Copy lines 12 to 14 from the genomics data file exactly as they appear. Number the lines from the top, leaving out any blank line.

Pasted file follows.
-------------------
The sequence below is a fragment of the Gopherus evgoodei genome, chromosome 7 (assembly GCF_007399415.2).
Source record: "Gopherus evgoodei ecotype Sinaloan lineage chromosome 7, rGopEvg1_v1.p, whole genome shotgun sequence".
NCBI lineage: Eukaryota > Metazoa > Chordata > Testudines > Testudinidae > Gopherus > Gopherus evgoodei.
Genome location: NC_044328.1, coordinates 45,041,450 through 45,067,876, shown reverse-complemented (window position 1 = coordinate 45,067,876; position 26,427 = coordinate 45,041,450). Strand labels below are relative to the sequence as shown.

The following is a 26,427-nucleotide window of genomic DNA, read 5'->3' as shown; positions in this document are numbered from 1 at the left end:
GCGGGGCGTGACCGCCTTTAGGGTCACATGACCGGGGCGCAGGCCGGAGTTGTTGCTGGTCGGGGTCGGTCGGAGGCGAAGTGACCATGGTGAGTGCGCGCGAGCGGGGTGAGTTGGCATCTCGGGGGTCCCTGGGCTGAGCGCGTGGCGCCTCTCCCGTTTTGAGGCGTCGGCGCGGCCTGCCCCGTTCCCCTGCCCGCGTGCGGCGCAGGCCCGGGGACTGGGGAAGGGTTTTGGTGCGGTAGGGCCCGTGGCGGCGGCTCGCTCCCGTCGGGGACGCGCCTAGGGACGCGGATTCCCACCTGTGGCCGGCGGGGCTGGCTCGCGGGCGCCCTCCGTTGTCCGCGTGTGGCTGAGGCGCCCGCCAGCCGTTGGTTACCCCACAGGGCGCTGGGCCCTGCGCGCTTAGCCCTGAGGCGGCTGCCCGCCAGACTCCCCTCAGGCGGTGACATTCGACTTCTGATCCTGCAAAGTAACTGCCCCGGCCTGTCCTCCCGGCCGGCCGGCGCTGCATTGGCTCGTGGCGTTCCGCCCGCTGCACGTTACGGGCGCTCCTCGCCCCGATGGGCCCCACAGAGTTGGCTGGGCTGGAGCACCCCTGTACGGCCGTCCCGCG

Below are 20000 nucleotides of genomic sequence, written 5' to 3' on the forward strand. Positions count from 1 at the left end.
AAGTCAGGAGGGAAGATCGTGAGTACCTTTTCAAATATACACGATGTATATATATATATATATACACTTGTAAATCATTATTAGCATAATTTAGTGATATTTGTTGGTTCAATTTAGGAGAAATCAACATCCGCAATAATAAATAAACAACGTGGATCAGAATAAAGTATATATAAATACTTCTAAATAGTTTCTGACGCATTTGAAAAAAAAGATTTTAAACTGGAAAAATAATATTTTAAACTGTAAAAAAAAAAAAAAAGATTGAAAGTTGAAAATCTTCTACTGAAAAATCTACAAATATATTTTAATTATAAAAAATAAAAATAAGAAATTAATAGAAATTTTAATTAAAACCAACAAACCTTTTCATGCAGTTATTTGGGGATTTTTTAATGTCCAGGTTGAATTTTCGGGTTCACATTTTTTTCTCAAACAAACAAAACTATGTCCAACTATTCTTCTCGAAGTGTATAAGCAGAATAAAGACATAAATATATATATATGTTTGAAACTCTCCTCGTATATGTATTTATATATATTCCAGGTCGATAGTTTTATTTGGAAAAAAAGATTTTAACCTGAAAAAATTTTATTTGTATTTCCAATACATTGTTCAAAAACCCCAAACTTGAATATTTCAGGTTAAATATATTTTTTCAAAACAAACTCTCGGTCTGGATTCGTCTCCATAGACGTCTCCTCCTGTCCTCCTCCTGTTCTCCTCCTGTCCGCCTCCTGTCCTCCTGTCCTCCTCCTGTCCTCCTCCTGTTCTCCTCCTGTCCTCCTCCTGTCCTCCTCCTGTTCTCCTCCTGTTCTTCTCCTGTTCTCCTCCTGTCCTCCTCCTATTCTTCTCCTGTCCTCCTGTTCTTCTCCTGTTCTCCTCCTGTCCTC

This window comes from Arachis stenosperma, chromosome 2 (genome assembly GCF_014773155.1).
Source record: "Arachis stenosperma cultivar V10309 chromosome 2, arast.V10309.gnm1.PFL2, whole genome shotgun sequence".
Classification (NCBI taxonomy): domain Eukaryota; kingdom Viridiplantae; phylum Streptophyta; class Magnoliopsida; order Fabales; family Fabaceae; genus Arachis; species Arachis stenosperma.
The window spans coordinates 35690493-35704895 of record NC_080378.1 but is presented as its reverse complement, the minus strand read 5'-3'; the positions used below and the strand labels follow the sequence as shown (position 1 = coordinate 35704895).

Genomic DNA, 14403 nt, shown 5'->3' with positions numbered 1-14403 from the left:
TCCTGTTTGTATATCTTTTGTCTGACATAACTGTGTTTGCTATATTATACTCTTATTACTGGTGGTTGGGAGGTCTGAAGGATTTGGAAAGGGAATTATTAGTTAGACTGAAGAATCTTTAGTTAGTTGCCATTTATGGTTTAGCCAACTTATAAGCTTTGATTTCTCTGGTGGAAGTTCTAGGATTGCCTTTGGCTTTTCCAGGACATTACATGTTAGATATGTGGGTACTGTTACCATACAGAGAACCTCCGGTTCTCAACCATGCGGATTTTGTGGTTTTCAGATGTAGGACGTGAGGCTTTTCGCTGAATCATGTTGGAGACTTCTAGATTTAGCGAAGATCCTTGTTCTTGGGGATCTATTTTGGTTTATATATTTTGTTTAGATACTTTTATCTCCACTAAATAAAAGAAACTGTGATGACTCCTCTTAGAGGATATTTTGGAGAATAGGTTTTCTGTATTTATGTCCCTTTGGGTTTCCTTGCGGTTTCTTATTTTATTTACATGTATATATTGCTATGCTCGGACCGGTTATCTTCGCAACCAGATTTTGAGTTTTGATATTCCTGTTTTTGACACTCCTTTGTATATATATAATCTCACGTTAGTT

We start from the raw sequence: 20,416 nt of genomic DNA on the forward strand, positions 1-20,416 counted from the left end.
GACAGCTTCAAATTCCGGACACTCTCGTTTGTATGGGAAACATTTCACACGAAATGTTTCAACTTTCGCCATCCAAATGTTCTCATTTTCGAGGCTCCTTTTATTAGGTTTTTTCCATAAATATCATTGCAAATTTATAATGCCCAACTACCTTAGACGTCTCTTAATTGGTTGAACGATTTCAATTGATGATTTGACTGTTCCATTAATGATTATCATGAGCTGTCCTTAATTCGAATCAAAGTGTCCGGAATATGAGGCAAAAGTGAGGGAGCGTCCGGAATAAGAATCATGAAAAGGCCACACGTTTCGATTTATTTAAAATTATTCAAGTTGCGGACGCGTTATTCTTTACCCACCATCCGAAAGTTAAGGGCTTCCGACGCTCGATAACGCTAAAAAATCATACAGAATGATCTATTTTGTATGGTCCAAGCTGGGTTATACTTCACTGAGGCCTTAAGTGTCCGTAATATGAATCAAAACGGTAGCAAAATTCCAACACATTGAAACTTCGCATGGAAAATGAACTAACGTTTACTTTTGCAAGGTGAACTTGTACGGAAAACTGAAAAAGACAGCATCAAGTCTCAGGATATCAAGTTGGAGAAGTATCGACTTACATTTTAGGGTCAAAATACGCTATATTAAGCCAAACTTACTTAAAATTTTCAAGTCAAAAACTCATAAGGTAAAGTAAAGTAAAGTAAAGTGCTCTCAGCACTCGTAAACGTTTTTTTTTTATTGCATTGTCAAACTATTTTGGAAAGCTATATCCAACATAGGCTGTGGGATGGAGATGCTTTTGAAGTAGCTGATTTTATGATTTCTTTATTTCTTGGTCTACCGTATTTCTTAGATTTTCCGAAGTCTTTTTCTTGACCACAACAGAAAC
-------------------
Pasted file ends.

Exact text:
The window spans coordinates 35690493-35704895 of record NC_080378.1 but is presented as its reverse complement, the minus strand read 5'-3'; the positions used below and the strand labels follow the sequence as shown (position 1 = coordinate 35704895).

Genomic DNA, 14403 nt, shown 5'->3' with positions numbered 1-14403 from the left:
TCCTGTTTGTATATCTTTTGTCTGACATAACTGTGTTTGCTATATTATACTCTTATTACTGGTGGTTGGGAGGTCTGAAGGATTTGGAAAGGGAATTATTAGTTAGACTGAAGAATCTTTAGTTAGTTGCCATTTATGGTTTAGCCAACTTATAAGCTTTGATTTCTCTGGTGGAAGTTCTAGGATTGCCTTTGGCTTTTCCAGGACATTACATGTTAGATATGTGGGTACTGTTACCATACAGAGAACCTCCGGTTCTCAACCATGCGGATTTTGTGGTTTTCAGATGTAGGACGTGAGGCTTTTCGCTGAATCATGTTGGAGACTTCTAGATTTAGCGAAGATCCTTGTTCTTGGGGATCTATTTTGGTTTATATATTTTGTTTAGATACTTTTATCTCCACTAAATAAAAGAAACTGTGATGACTCCTCTTAGAGGATATTTTGGAGAATAGGTTTTCTGTATTTATGTCCCTTTGGGTTTCCTTGCGGTTTCTTATTTTATTTACATGTATATATTGCTATGCTCGGACCGGTTATCTTCGCAACCAGATTTTGAGTTTTGATATTCCTGTTTTTGACACTCCTTTGTATATATATAATCTCACGTTAGTT